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Ford Focus Vignale: The next generation of a driving institution

Twenty years after the first Focus was launched, Ford's mid-sized hatch might not be the sales chart-topper it once was, but there's no underestimating how important it still is to the brand.

What's new?

As you'd expect, Ford isn't messing around. This fourth-generation car is entirely new, filled with more technology than before and promises a better drive thanks to a stiffer chassis and clever suspension bits and pieces.

There's also an array of new or heavily improved engines available, including new 1.5-litre petrols with fuel-sipping cylinder deactivation tech.

Also new is the eight-speed automatic gearbox, complete with a rotary dial for selecting park, reverse and drive. Replacing the previous PowerShift dual-clutch set-ups, this is a proper automatic - and good at that.

What's under the bonnet?

The Focus gets four engines - two petrols, two diesels - in various states of tune. A 1.0-litre EcoBoost borrowed from the old car is the cheapest, although we'd advise against the entry-level 83bhp version in a car of this size. Next up is a new 1.5-litre petrol with either 148bhp or 179bhp, the latter only with a manual gearbox. Finally, for diesel, there's either a new 1.5 - either with 94bhp or 123bhp - or a new 2.0-litre with 148bhp.

We drove the 148bhp 1.5 petrol and it felt just right: torquey all the way through the rev range, with enough power to have some fun. It's refined too - virtually silent most of the time, only generating that typical three-cylinder thrum with heavy throttle.

Information about gradient, cornering speed and driving style is fed to the gearbox's computer, which does a good job of working out when to shift down or up on its own, meaning you're rarely left waiting for the right gear.

What's it like to drive?

Aside from its bold design, it was driving dynamics where the original 1998 Focus stood out. Does the fourth generation carry on the tradition? In a word, yes. It's great fun to drive, and arguably more enjoyable behind the wheel than the car it replaces.

Even in comparatively unsporty Vignale trim, it steers with an accuracy and fluidity that many of its rivals still haven't quite matched, and has a ride that manages to soak up road imperfections while still remaining composed around the twisty stuff.

ST-Line models get a firmer, 10mm-lower suspension that helps the Focus handle even more neatly. Whether that pay-off is worth it back in pothole-addled Northern Ireland as opposed to the super-smooth roads of Nice that we tested it on remains to be seen.

Additionally, 1.0-litre models don't get the Focus's trademark fully independent rear suspension set-up, but we don't anticipate too many complaints. There's now the option of adaptive dampers too, although we're not convinced they're worth the extra cash at this point. A drive on some questionable UK road surfaces might change our minds, however.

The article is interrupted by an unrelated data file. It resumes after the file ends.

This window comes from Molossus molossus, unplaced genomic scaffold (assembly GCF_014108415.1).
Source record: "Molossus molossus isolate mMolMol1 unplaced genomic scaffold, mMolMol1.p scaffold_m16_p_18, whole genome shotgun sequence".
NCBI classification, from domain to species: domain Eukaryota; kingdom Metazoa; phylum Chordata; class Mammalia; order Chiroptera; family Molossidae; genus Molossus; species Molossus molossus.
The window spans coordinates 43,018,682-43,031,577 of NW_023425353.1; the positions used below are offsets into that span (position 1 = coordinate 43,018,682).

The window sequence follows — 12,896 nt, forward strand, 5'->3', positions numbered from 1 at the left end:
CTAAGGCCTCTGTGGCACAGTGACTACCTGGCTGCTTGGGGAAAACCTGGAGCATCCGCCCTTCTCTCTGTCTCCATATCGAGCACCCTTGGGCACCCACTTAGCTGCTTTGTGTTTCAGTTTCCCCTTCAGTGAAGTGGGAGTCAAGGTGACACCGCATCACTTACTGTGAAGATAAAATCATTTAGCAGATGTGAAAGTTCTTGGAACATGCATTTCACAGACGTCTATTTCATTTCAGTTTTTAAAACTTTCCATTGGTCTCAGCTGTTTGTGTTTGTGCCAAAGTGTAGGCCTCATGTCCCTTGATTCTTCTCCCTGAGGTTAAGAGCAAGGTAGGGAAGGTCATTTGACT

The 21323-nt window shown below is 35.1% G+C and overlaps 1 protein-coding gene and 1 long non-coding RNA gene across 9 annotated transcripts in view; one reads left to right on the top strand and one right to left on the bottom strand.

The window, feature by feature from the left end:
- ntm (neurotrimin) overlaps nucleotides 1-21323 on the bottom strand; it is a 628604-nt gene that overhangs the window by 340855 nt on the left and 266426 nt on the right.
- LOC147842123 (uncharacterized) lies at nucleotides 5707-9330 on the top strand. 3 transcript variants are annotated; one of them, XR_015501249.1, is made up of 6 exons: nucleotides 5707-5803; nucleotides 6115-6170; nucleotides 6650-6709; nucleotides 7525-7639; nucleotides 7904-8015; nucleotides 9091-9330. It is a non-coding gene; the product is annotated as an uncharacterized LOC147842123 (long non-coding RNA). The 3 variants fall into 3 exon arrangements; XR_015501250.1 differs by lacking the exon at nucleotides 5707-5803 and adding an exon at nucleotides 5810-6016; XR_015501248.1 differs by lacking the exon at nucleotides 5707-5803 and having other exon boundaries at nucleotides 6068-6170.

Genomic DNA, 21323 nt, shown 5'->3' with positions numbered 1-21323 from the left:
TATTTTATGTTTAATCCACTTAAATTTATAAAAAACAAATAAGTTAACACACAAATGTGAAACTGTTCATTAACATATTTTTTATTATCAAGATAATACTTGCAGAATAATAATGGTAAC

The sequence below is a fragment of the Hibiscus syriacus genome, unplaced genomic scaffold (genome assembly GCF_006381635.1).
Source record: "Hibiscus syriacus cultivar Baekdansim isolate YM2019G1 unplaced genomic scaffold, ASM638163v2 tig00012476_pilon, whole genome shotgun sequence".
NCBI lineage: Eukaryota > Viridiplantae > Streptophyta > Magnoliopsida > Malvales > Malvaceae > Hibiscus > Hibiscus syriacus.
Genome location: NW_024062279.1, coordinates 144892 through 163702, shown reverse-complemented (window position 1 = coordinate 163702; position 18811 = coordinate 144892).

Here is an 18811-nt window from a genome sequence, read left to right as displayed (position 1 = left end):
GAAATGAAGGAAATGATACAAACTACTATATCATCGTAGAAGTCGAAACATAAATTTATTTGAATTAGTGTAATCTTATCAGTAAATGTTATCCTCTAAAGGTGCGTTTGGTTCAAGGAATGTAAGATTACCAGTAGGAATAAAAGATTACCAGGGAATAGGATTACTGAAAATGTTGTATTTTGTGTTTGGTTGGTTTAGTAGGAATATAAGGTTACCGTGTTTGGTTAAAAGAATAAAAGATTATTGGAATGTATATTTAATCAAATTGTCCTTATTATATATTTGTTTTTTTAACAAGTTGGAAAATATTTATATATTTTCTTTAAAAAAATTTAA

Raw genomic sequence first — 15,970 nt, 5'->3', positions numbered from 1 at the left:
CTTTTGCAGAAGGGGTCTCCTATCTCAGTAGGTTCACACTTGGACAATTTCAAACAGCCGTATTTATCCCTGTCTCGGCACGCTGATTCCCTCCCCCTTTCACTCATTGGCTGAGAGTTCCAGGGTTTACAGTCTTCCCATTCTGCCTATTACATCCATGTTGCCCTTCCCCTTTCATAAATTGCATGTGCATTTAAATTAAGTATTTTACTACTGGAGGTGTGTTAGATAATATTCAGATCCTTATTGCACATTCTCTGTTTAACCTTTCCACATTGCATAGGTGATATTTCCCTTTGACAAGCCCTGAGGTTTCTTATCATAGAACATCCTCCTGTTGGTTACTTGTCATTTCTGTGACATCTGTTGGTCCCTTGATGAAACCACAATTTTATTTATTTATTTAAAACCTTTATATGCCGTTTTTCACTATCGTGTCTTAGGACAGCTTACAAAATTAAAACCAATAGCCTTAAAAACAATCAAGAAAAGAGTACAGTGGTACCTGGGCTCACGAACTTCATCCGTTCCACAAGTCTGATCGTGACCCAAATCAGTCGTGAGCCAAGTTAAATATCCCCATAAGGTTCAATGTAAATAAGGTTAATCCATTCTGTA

How does it look?

ST-Line trim is the best-looking model to our eyes, although the chunky Active spec cars - not yet released - also give the Focus a nice crossover look that's sure to be a hit.

What's it like inside?

The driving position is spot on, dials are all clear and easy to read, and most trim levels come with plenty of seat adjustability (for the driver at least).

Front and rear visibility is on a par with rivals, and the Focus is easy enough to park without the use of any electronic aids. That said, parking sensors are included on Titanium trim and above, while Ford's improved Active Park Assist system is even easier to use than before: provided your Focus has the eight-speed automatic, it'll now accelerate and brake as well as steer itself into a space.

Its wheelbase has been increased to allow for extra rear legroom, and the dashboard is now less deep and sculpted in such a way that the interior feels airier and more spacious. Rear passengers get plenty of legroom even in hatchback models, although taller passengers could feel the squeeze on headroom - particularly when the panoramic sunroof option is fitted.

What's the spec like?

If comfort is your top priority, pick the Vignale trim level. Its soft leather seats are adjustable every which way, while double-glazed windows and active noise cancellation mean road (and particularly engine) noise is eerily absent most of the time. If practicality is a priority, the estate version has you covered. With the rear seats in place it'll take loads 43mm higher and 25mm longer than before, while folding them at the pull of a switch gives a load capacity of 1,650 litres.

Verdict

The new Focus is - from the driver's seat at least - probably the best car in its segment once again. There are rivals with posher interiors, cheaper price tags or longer warranties, but the Focus is still the one to beat.

Facts at a glance

Model as tested: Ford Focus 1.5l 150ps Vignale Automatic

Price: £27,300

Engine: 1.5 EcoBoost

Power (bhp): 148

Torque (Nm): 240

Max speed (mph): 129

0-60mph (seconds): 8.9

MPG: 46.3 (combined, on 18-inch wheels)

Emissions (g/km): 138 (on 18-inch wheels)

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